High-flow nasal cannulae (HFNC) deliver high flows of blended humidified air and oxygen via wide-bore nasal cannulae and may be useful in providing respiratory support for adults experiencing acute respiratory failure, or at risk of acute respiratory failure, in the intensive care unit (ICU). This is an update of an earlier version of the review.
To assess the effectiveness of HFNC compared to standard oxygen therapy, or non-invasive ventilation (NIV) or non-invasive positive pressure ventilation (NIPPV), for respiratory support in adults in the ICU.
We searched CENTRAL, MEDLINE, Embase, CINAHL, Web of Science, and the Cochrane COVID-19 Register (17 April 2020), clinical trial registers (6 April 2020) and conducted forward and backward citation searches.
We included randomized controlled studies (RCTs) with a parallel-group or cross-over design comparing HFNC use versus other types of non-invasive respiratory support (standard oxygen therapy via nasal cannulae or mask; or NIV or NIPPV which included continuous positive airway pressure and bilevel positive airway pressure) in adults admitted to the ICU.
We used standard methodological procedures as expected by Cochrane.
We included 31 studies (22 parallel-group and nine cross-over designs) with 5136 participants; this update included 20 new studies. Twenty-one studies compared HFNC with standard oxygen therapy, and 13 compared HFNC with NIV or NIPPV; three studies included both comparisons. We found 51 ongoing studies (estimated 12,807 participants), and 19 studies awaiting classification for which we could not ascertain study eligibility information.
In 18 studies, treatment was initiated after extubation. In the remaining studies, participants were not previously mechanically ventilated.
HFNC versus standard oxygen therapy
HFNC may lead to less treatment failure as indicated by escalation to alternative types of oxygen therapy (risk ratio (RR) 0.62, 95% confidence interval (CI) 0.45 to 0.86; 15 studies, 3044 participants; low-certainty evidence). HFNC probably makes little or no difference in mortality when compared with standard oxygen therapy (RR 0.96, 95% CI 0.82 to 1.11; 11 studies, 2673 participants; moderate-certainty evidence). HFNC probably results in little or no difference to cases of pneumonia (RR 0.72, 95% CI 0.48 to 1.09; 4 studies, 1057 participants; moderate-certainty evidence), and we were uncertain of its effect on nasal mucosa or skin trauma (RR 3.66, 95% CI 0.43 to 31.48; 2 studies, 617 participants; very low-certainty evidence). We found low-certainty evidence that HFNC may make little or no difference to the length of ICU stay according to the type of respiratory support used (MD 0.12 days, 95% CI -0.03 to 0.27; 7 studies, 1014 participants). We are uncertain whether HFNC made any difference to the ratio of partial pressure of arterial oxygen to the fraction of inspired oxygen (PaO2/FiO2) within 24 hours of treatment (MD 10.34 mmHg, 95% CI -17.31 to 38; 5 studies, 600 participants; very low-certainty evidence). We are uncertain whether HFNC made any difference to short-term comfort (MD 0.31, 95% CI -0.60 to 1.22; 4 studies, 662 participants, very low-certainty evidence), or to long-term comfort (MD 0.59, 95% CI -2.29 to 3.47; 2 studies, 445 participants, very low-certainty evidence).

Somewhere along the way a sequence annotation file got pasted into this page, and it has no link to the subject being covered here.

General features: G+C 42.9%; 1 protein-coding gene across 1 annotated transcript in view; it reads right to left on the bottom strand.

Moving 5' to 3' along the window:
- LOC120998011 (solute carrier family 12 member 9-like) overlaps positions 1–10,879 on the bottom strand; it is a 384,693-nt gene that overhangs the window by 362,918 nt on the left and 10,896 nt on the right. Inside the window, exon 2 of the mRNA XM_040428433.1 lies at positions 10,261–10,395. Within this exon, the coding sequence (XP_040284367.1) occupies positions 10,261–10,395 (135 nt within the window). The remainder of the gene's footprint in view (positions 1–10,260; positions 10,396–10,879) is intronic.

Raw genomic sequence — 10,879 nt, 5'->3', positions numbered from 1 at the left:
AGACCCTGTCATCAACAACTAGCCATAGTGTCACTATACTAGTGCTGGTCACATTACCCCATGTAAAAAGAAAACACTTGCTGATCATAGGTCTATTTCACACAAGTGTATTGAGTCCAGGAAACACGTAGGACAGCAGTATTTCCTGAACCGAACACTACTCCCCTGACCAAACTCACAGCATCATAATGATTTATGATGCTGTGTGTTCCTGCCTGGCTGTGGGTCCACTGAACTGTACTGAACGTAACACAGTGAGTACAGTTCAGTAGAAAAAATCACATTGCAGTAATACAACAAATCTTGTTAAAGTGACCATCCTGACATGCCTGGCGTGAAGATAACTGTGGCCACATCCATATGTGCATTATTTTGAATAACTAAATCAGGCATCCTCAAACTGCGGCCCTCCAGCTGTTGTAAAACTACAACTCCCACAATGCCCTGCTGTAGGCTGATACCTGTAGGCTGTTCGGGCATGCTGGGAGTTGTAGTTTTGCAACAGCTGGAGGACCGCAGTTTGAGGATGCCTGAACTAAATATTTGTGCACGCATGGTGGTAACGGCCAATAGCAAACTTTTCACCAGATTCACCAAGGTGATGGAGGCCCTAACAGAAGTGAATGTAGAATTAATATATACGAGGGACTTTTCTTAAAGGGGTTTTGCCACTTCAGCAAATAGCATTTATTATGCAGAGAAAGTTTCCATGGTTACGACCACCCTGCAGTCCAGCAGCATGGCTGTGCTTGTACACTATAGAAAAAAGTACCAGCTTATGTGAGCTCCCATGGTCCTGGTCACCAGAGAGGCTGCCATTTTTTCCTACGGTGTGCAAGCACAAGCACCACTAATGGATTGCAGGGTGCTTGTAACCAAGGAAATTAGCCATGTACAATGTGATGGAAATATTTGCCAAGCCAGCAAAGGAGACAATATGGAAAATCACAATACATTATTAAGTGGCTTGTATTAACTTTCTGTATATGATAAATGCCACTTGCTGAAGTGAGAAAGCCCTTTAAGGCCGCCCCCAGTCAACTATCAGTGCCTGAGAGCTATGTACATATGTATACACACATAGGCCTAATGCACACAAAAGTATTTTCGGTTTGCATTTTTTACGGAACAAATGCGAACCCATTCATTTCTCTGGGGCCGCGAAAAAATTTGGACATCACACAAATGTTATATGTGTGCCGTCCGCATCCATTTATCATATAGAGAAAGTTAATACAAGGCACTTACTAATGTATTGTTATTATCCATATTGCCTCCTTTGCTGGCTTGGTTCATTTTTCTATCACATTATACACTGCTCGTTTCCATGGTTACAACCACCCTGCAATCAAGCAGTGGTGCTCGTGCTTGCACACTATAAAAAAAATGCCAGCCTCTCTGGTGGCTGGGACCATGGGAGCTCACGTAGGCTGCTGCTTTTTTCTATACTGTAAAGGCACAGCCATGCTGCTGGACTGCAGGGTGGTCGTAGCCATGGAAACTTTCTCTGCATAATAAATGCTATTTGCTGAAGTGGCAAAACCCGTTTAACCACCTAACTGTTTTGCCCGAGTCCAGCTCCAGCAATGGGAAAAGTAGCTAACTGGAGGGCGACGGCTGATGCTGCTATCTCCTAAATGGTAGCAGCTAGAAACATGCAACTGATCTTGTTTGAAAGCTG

HFNC versus NIV or NIPPV
We found no evidence of a difference between groups in treatment failure when HFNC were used post-extubation or without prior use of mechanical ventilation (RR 0.98, 95% CI 0.78 to 1.22; 5 studies, 1758 participants; low-certainty evidence), or in-hospital mortality (RR 0.92, 95% CI 0.64 to 1.31; 5 studies, 1758 participants; low-certainty evidence). We are very uncertain about the effect of using HFNC on incidence of pneumonia (RR 0.51, 95% CI 0.17 to 1.52; 3 studies, 1750 participants; very low-certainty evidence), and HFNC may result in little or no difference to barotrauma (RR 1.15, 95% CI 0.42 to 3.14; 1 study, 830 participants; low-certainty evidence). HFNC may make little or no difference to the length of ICU stay (MD -0.72 days, 95% CI -2.85 to 1.42; 2 studies, 246 participants; low-certainty evidence). The ratio of PaO2/FiO2 may be lower up to 24 hours with HFNC use (MD -58.10 mmHg, 95% CI -71.68 to -44.51; 3 studies, 1086 participants; low-certainty evidence). We are uncertain whether HFNC improved short-term comfort when measured using comfort scores (MD 1.33, 95% CI 0.74 to 1.92; 2 studies, 258 participants) and responses to questionnaires (RR 1.30, 95% CI 1.10 to 1.53; 1 study, 168 participants); evidence for short-term comfort was very low certainty. No studies reported on nasal mucosa or skin trauma.